In the Western 21st century world, there is so much that is out of balance, and that imbalance shows up in our lives and also in us. Our work-life dynamic, our food sources and choices, our health, our emotions. We work ourselves into exhaustion and then catch a cold or the flu and are forced to slow down for a few days. When we’re tired, we eat either unhealthy food or food that has been so overproduced it has little value. We feel fatigued and we deal with the symptoms instead of the root causes. Often we even get mad at or blame our bodies for failing us. This whole process can easily get into a downward spiral of one unhealthy choice leading to the next.

So What Does Viniyoga Say About This? 

Yoga is a science of experience. It is a description of the way our experiences impact us; how they influence the way our body, mind, and emotions function. Everything that happens over the course of a day is an experience that consequently has an impact on us. Whether we are sitting alone in traffic or in the park with our family, that experience affects how our system functions. It affects how we think, feel, and behave. If we continually have experiences that take us out of balance, then we’ll become imbalanced and in turn, feel, think, and behave poorly! Alternatively, if we have experiences that promote and restore the balance of our system, then another way of operating will become possible, even dominant, in our system.

Yoga is Both a Practice & a State of Being

In important ways, Yoga is a way of being or a state. It is a description of a way that the mind (and indeed our entire system) can potentially function, if and when we are balanced. And it is also a description of how to encourage that way of being. The means of encouraging the state of Yoga is what we call practice. 

Yoga as a practice, as something that we do to bring us into that balanced state, is really a system of intentionally engineered experiences. That is why we practice–because what we do when we practice will change the way our system is functioning. If we’re practicing appropriately, our system will respond by gradually becoming more balanced.

So we should ask, what is it specifically that we do in practice that encourages the development of a state of Yoga?

Patañjali, the author of the Yogasūtras, gives his answer when he describes the qualities that should be present in our practices.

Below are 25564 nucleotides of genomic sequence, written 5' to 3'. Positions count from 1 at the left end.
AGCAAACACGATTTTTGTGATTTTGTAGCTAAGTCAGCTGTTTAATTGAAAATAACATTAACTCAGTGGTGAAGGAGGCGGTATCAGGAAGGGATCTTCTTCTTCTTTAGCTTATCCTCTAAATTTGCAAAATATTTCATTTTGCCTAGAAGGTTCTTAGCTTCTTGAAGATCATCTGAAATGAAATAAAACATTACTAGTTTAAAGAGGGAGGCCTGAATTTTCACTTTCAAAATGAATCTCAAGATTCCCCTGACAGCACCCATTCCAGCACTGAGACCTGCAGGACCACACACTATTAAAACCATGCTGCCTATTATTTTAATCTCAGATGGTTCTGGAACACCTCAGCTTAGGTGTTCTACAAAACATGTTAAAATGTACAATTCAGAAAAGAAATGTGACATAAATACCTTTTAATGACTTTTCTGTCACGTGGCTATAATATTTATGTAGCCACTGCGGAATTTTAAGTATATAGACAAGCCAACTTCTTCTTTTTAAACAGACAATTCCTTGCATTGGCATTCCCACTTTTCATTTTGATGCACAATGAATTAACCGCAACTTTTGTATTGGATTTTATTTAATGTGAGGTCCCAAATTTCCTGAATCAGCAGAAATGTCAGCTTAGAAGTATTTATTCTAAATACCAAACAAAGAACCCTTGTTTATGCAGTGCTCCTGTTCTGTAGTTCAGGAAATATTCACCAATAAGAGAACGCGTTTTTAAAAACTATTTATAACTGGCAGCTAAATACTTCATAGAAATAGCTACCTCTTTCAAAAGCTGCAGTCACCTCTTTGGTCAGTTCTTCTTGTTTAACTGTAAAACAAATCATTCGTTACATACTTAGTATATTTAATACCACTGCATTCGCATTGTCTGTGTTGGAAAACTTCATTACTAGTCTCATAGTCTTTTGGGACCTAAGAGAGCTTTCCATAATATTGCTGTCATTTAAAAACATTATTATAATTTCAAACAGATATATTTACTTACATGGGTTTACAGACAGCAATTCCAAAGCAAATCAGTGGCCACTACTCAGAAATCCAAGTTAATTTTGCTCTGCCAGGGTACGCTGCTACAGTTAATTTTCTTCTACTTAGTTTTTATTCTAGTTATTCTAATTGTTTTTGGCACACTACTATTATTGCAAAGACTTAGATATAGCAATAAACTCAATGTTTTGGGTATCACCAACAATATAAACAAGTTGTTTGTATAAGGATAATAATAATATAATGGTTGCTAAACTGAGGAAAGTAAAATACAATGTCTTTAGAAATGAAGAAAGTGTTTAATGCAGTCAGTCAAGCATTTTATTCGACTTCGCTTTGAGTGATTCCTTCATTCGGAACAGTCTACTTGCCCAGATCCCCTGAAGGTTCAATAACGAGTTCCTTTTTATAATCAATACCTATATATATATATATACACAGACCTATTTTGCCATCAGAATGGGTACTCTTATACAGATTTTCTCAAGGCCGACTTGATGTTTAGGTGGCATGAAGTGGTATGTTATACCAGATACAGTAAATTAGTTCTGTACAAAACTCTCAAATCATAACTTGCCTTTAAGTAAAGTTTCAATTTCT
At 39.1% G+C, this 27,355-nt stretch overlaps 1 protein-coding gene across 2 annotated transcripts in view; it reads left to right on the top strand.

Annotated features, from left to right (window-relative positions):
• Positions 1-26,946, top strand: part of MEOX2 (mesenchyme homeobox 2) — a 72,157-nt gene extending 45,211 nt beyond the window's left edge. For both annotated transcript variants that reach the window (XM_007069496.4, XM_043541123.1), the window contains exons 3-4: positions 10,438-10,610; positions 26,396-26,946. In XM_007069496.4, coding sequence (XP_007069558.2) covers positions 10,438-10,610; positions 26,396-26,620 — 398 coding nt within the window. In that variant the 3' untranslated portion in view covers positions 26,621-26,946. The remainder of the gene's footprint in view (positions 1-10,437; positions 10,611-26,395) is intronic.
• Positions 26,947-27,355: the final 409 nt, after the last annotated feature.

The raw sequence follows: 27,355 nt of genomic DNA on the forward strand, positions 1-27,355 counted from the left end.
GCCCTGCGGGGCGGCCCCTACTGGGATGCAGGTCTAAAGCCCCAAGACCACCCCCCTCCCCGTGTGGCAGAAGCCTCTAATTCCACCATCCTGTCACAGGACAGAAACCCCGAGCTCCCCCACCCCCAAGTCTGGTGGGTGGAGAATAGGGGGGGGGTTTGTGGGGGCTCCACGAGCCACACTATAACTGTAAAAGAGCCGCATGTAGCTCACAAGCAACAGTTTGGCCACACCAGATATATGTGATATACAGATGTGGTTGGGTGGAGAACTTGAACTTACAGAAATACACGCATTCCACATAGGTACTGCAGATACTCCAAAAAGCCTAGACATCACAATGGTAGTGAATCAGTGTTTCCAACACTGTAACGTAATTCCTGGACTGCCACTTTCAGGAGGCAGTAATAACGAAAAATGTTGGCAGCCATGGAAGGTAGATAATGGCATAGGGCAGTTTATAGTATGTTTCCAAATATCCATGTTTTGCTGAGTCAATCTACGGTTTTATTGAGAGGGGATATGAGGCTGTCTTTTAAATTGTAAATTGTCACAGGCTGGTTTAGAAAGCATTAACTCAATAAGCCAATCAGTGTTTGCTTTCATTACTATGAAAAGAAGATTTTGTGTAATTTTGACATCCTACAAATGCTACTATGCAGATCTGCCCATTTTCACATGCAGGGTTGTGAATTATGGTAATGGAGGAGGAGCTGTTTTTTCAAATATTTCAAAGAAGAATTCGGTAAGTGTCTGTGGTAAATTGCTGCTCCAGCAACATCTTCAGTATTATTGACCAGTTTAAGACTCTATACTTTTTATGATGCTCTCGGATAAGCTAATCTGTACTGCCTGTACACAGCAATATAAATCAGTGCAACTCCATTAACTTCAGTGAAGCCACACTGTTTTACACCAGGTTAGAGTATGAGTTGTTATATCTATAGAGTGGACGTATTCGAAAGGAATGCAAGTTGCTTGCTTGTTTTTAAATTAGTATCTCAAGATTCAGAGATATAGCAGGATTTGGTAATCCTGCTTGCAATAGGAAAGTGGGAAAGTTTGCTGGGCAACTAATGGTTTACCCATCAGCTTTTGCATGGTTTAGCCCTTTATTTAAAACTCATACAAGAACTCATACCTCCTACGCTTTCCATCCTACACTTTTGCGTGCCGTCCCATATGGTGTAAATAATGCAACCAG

• For the body, he says we should practice in a way that is both stable and comfortable (YS II.46).
  • For the breath, he says to make it long and keep it subtle (YS II.50).
  • For the mind, maintain your attention continually (YS I.3).

Why? Because these are the ways that the body and breath and mind naturally function when they are in a state of balance. So practice is literally practicing being balanced. It is asking the body, breath, attention, etc. to operate as though they are already balanced. And the experience of doing so moves the entire system towards a more balanced state.

Another Kind of Spiral

Of the many definitions of Yoga (equanimity, skill in action, meditation, etc.,) the one which Patañjali uses in the Yogasūtras is related to the behavior of the mind. Yoga, he states (YS I.2), is the ability to keep the mind from wandering. When the mind is directable, i.e. when we have some influence over where our attention goes, we are able to make better decisions about how to spend our time, what foods to eat, and how to take care of ourselves.

In other words, a directable mind gives us greater capacity to choose the experiences we have.  It expands our capacity to more frequently choose things that lift us up (rather than knock us down). It facilitates our making the choices that support how we want to feel. Patañjali indicates that this is only possible when we have some balance in ourselves and in our lives. He indicates (YS I.31) that the ability to focus the mind, or to direct the attention, is one of the symptoms of a balanced state.  

Practicing Yoga creates balance, which makes it easier to choose the things in our daily life that support being in a balanced state, which in turn creates more balance and makes better choices easier. It’s a positive spiral. 

The Benefits of Balance

Imagine if we were able to operate from balance every day, even in stressful moments:  Your body is stable and comfortable; your breath is long and smooth; your mind is focused; in your emotions, there’s peace. 

This is the true power of Yoga, this is what’s possible in our lives. The result is we’re less negatively affected by things. We develop the ability to stay calm in challenging situations and to remain stable in difficult moments. And then we will have more freedom in our choices, that comes from having a peaceful mind.

Consider this: If you’re practicing being stable and comfortable, what will that do to your decision making? Will you eat better food? Will you find a few moments to rest in the midst of the chaos? 

If you’re practicing being focused and peaceful, will you be more patient with yourself? Will you have a better perspective when dealing with other people? The answer is almost certainly, “Yes!” Simply put, the state of Yoga is only possible when your system is in balance. How do you come back towards balance? You ask your system to function in the way it does when it’s in balance. That’s what studying the Yogasūtras can do for you.

View our upcoming class, Yogasūtras in Action, to begin finding your way back to balance.